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Just Say No to Push Notifications

App makers are out to capture our attention with reminders and alerts on our phones’ lock screens. Do we really need a reminder to post to Facebook? Joanna Stern proposes a notification bill of rights.


Joanna Stern

I’ll bet [Buzz! Julie just posted to Facebook for the first time in a while] that you cannot make it through [Ding! Notafriend123 just started a live video!] this column [Buzz! Sunday Runday!] without being annoyed by a [Ding! A brunch spot for you] push notifications on your smartphone.

Here’s another bet: You’ve tried to silence unimportant push alerts but couldn’t figure out the complicated settings. Or worse, you thought you mastered the settings, but trivial messages still manage to sneak through like a mouse in an air vent.

Our attention has become such a precious commodity that apps, social networks and, yes, news outlets have deployed infuriating numbers of pop-ups to conquer it.

“Silence all the notifications!” is not the answer, however. Do I want Facebook to ding me to update my profile? Never. But I sure as heck want to be buzzed by the babysitter watching my newborn.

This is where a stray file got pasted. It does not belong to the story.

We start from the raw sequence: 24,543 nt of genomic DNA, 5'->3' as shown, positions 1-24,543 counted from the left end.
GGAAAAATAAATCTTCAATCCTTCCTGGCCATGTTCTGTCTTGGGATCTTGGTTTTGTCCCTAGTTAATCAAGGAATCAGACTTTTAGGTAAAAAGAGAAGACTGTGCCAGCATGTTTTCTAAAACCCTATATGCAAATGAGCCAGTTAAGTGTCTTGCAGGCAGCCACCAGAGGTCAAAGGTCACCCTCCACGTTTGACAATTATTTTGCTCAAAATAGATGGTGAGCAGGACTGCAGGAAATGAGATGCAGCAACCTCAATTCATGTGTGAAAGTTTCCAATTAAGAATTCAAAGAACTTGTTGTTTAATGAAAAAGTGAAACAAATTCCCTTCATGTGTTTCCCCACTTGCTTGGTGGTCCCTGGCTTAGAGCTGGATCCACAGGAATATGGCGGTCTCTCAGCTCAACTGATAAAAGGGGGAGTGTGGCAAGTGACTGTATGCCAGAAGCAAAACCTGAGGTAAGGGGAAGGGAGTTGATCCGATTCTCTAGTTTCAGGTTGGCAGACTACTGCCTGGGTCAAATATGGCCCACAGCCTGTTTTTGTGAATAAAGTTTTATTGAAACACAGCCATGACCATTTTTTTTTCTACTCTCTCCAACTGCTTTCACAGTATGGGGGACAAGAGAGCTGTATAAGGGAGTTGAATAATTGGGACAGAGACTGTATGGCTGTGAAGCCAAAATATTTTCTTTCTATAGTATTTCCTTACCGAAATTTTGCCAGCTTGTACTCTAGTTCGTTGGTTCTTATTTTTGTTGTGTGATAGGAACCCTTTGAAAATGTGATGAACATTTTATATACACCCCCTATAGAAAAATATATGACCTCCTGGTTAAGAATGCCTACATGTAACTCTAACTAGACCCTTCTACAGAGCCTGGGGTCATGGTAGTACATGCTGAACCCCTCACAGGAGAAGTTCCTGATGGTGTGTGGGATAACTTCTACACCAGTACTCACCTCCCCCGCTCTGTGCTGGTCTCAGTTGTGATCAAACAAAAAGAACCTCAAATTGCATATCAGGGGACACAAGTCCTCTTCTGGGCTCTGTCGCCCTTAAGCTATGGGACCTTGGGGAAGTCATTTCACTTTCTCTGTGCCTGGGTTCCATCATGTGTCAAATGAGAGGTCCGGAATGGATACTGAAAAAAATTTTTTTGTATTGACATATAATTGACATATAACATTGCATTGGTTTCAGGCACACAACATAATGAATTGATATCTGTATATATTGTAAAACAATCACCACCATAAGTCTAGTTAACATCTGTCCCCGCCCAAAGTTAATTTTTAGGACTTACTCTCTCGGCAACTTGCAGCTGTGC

I polled readers on which apps they find to be the worst notification offenders—I’m looking at you, Facebook and Instagram. After digging deep into app and system settings, I discovered tricks to reclaim some power.

I also reached out to 10 of these companies to express my frustration. They all got back to me, most often directing me to buried, unclear app settings. There seems to be an industrywide belief that this is enough. But our time and attention deserve more respect. With that, I propose the Notification Bill of Rights.

Article I: The right to easier controls

Whether you have an Android or iPhone, there are two places you control your notifications:

The operating system’s settings menu. Here, app by app, you decide if you will permit notifications at all. If you allow an app to send alerts, you can then control when and how they appear—on your lock screen, in your notification center, etc. Before you read further, go through this list and turn off any apps you don’t care about. And when iOS asks if you want to accept notifications for a newly downloaded app, don’t just say “Allow.” Unfortunately, Android has no such option.